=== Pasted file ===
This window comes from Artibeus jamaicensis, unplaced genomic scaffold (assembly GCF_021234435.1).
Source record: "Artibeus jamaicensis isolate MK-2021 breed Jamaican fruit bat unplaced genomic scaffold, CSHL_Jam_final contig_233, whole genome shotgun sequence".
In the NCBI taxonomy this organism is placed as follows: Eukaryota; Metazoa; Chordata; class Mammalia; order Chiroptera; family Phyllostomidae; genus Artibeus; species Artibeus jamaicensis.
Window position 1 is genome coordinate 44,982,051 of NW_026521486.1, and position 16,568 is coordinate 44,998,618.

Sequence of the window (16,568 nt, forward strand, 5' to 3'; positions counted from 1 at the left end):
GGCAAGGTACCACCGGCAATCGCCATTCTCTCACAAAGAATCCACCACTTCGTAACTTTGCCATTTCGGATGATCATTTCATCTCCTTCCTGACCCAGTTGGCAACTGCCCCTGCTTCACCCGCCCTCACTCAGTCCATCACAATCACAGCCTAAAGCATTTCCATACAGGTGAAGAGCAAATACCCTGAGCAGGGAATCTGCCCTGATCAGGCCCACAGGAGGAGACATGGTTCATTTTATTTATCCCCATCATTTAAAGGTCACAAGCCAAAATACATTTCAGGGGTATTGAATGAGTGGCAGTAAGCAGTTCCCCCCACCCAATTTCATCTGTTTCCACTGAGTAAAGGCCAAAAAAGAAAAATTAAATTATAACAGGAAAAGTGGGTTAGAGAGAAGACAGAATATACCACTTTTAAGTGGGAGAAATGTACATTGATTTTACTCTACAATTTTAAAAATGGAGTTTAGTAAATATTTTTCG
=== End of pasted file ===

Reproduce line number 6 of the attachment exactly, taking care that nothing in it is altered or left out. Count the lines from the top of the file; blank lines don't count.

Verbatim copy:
GGCAAGGTACCACCGGCAATCGCCATTCTCTCACAAAGAATCCACCACTTCGTAACTTTGCCATTTCGGATGATCATTTCATCTCCTTCCTGACCCAGTTGGCAACTGCCCCTGCTTCACCCGCCCTCACTCAGTCCATCACAATCACAGCCTAAAGCATTTCCATACAGGTGAAGAGCAAATACCCTGAGCAGGGAATCTGCCCTGATCAGGCCCACAGGAGGAGACATGGTTCATTTTATTTATCCCCATCATTTAAAGGTCACAAGCCAAAATACATTTCAGGGGTATTGAATGAGTGGCAGTAAGCAGTTCCCCCCACCCAATTTCATCTGTTTCCACTGAGTAAAGGCCAAAAAAGAAAAATTAAATTATAACAGGAAAAGTGGGTTAGAGAGAAGACAGAATATACCACTTTTAAGTGGGAGAAATGTACATTGATTTTACTCTACAATTTTAAAAATGGAGTTTAGTAAATATTTTTCG